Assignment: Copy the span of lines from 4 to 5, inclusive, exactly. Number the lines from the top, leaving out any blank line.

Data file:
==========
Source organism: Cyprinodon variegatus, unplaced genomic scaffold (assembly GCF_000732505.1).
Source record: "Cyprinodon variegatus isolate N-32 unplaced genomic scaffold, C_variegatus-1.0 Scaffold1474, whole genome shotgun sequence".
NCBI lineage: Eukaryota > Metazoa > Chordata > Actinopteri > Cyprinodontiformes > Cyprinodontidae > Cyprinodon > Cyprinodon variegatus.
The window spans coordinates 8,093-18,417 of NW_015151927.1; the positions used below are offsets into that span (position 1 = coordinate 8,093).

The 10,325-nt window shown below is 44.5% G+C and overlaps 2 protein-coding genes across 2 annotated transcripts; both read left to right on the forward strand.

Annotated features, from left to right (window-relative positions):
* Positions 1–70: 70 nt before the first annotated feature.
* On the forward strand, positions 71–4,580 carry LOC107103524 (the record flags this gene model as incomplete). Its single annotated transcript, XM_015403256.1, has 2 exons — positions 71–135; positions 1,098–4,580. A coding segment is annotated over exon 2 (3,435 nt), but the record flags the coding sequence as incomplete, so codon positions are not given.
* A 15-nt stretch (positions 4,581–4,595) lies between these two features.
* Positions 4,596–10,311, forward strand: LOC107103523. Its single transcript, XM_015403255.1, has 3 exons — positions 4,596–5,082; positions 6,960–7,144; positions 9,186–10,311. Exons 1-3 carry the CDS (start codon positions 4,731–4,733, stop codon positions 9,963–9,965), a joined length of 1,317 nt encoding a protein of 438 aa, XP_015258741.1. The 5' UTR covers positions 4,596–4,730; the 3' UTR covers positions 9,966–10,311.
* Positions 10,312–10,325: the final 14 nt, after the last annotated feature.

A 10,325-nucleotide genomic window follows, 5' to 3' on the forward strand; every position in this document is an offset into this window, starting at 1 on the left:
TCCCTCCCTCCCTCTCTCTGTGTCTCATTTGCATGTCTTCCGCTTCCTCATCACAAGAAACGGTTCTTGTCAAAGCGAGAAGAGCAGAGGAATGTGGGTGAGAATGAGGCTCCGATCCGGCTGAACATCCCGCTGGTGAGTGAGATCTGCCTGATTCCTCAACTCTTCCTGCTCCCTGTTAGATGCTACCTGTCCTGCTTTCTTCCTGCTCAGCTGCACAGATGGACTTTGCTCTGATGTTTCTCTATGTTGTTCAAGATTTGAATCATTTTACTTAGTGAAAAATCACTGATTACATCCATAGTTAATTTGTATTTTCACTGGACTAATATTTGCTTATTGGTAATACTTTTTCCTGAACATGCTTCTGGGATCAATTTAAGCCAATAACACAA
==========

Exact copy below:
The window spans coordinates 8,093-18,417 of NW_015151927.1; the positions used below are offsets into that span (position 1 = coordinate 8,093).

The 10,325-nt window shown below is 44.5% G+C and overlaps 2 protein-coding genes across 2 annotated transcripts; both read left to right on the forward strand.